As we close the lid on this three-part Attorney Sam’s Take posting on Disorderly Conduct, we look at where I come in. Along with other criminal defense attorneys, I stand ready to represent a client facing such charges. When is the best time to contact me? Immediately. In fact, particularly if the police approach is merely signalling an upcoming or ongoing investigation, before you even engage in a discussion with the officer. Unfortunately, in most cases, I am summoned after the confrontation has taken place, sometimes leaving the addition of a Disorderly Conduct charge to whatever issues existed before the confrontation.
First of all, understand that, while it is the police officer who locks one up, or seeks a complaint against you, it is the prosecuting attorney, the assistant district attorney, who carries your prosecution from there. Prosecutors vary in terms of experience, of course, but most are well-trained and have the resources of the Commonwealth behind them for advice, investigation and tactics. Back in that “perfect world” I mentioned yesterday, the prosecutor always follows his or her oath…to “do justice”.
As I also mentioned, this is not that perfect world.
Like the police officer, the prosecutor did not wake up in the morning and engage in a search to find innocent people to keep in jail. Most prosecutors earnestly do their job. However, they have their own biases and these biases usually include a belief that the arresting officer’s word is gold and, if you were arrested, you are guilty. Tempered with those beliefs, of course, is the fear that I have mentioned many times that, if simply released with no attention, you may go out and kill somebody”, thereby landing them and their boss, who sits in a political position, in the papers the next day and, potentially without a job.
An experienced defense attorney, particularly one who has also has spent time as a prosecutor, can help in the approach to the prosecutor as well as the officer. You want an attorney who understands the concerns of the prosecution and knows how to best address them in your favor.
Make no mistake. The public withdrawal of the criminal charges in Professor Gates’ case is unusual. His type of arrest, if not the exact fact pattern, happens all the time. These cases do not usually end with a statement by law enforcement that “Hey, neither of us were at our best…let’s just forget the whole misunderstanding happened.” In most cases, if there is a dismissal, it is usually with conditions or part of a continuance that may end in eventual dismissal but includes some sort of acknowledgement of guilt as in the Continuance Without A Finding we have spoken about in the past. Of course, many of these cases include the charge of Resisting Arrest, which makes it even more difficult to get dismissed.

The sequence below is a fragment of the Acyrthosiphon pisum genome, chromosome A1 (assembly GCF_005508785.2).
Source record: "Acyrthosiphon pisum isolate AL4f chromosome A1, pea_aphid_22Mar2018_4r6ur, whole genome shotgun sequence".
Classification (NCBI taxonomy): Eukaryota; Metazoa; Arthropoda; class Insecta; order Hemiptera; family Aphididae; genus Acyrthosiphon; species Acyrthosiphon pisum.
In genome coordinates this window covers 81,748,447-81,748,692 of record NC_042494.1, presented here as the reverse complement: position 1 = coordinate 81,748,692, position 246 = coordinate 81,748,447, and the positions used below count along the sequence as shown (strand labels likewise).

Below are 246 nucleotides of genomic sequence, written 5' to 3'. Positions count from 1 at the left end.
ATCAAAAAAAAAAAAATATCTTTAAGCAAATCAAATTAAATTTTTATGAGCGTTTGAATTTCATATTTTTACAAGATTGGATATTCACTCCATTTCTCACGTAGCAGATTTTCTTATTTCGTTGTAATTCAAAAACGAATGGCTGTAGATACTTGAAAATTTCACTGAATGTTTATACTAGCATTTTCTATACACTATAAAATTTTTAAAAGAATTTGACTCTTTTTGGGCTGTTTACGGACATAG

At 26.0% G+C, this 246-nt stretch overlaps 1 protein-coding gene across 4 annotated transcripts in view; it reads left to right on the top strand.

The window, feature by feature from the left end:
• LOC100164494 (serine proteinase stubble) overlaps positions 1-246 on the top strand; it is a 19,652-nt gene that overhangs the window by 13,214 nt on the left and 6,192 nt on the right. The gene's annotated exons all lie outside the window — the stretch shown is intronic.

Once you are charged and arraigned, the case goes on your criminal record…regardless of the result. It will plague you thereafter unless and until you can get your record sealed.
An experienced defense attorney may actually be able to turn back the clock. In many cases, you have a right to have a Clerk Magistrate’s hearing prior to t issuance of a criminal complaint. If that had not been done, your attorney might be able to get the complaint dismissed “prior to arraignment”, thereby removing it from your record, and sent back for a clerk’s hearing. There, you may be able to end the case before a new complaint issues thereby keeping your criminal record clean..
The bottom line is that when a police officer approaches you in the “field”, it is a mistake to attempt to outwit, outrun, outfight or out-argue them. You will not win. The harder you push it, your only reward will be more charges. The police officer will remain dedicated to “controlling the scene” and, despite any responsibility we attribute to them to be understanding or able to admit a mistake, such an expectation wil be in vain..
The best bet is to quietly and politely comply. It is your best chance to avoid an arrest. It is your only chance not to make matters worse for yourself. Wait until you can contact an experienced criminal defense attorney to advise and represent you. That attorney can advise as to the bringing of a grievance against the officer, but, more importantly, how to go about attempting to save your record and keep you out of jail.
As you can see by my profile, I have been a participant in the criminal justice system for 25 years. That experience includes that of a prosecutor in cases ranging from disorderly conduct and drunk driving to rape and murder. If you have a criminal matter, please feel free to contact me at (617) 206-1942 to see how I can help.